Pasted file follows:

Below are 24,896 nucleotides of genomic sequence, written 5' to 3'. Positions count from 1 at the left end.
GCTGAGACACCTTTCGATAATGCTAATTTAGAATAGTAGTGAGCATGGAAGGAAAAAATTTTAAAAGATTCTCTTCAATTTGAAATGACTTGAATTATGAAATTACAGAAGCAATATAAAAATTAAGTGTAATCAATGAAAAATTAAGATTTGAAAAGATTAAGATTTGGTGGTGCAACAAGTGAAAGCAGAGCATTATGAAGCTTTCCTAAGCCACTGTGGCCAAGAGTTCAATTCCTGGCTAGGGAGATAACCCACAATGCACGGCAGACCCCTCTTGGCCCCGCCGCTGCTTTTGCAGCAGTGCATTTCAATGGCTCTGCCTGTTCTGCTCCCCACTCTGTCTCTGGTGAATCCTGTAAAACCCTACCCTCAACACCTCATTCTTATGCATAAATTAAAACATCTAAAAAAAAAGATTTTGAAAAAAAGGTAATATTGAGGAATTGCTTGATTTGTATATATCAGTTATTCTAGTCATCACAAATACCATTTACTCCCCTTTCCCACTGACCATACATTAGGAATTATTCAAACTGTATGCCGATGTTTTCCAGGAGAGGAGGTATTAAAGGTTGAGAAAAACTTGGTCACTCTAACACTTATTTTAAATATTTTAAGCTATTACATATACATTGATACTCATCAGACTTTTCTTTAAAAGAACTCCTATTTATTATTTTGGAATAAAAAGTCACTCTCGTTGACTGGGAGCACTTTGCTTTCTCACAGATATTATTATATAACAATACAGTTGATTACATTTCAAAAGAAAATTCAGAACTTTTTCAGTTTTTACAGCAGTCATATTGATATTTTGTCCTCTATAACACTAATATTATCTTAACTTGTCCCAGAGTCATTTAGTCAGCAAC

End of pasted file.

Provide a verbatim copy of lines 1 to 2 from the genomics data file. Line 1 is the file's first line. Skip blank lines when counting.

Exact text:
Below are 24,896 nucleotides of genomic sequence, written 5' to 3'. Positions count from 1 at the left end.
GCTGAGACACCTTTCGATAATGCTAATTTAGAATAGTAGTGAGCATGGAAGGAAAAAATTTTAAAAGATTCTCTTCAATTTGAAATGACTTGAATTATGAAATTACAGAAGCAATATAAAAATTAAGTGTAATCAATGAAAAATTAAGATTTGAAAAGATTAAGATTTGGTGGTGCAACAAGTGAAAGCAGAGCATTATGAAGCTTTCCTAAGCCACTGTGGCCAAGAGTTCAATTCCTGGCTAGGGAGATAACCCACAATGCACGGCAGACCCCTCTTGGCCCCGCCGCTGCTTTTGCAGCAGTGCATTTCAATGGCTCTGCCTGTTCTGCTCCCCACTCTGTCTCTGGTGAATCCTGTAAAACCCTACCCTCAACACCTCATTCTTATGCATAAATTAAAACATCTAAAAAAAAAGATTTTGAAAAAAAGGTAATATTGAGGAATTGCTTGATTTGTATATATCAGTTATTCTAGTCATCACAAATACCATTTACTCCCCTTTCCCACTGACCATACATTAGGAATTATTCAAACTGTATGCCGATGTTTTCCAGGAGAGGAGGTATTAAAGGTTGAGAAAAACTTGGTCACTCTAACACTTATTTTAAATATTTTAAGCTATTACATATACATTGATACTCATCAGACTTTTCTTTAAAAGAACTCCTATTTATTATTTTGGAATAAAAAGTCACTCTCGTTGACTGGGAGCACTTTGCTTTCTCACAGATATTATTATATAACAATACAGTTGATTACATTTCAAAAGAAAATTCAGAACTTTTTCAGTTTTTACAGCAGTCATATTGATATTTTGTCCTCTATAACACTAATATTATCTTAACTTGTCCCAGAGTCATTTAGTCAGCAAC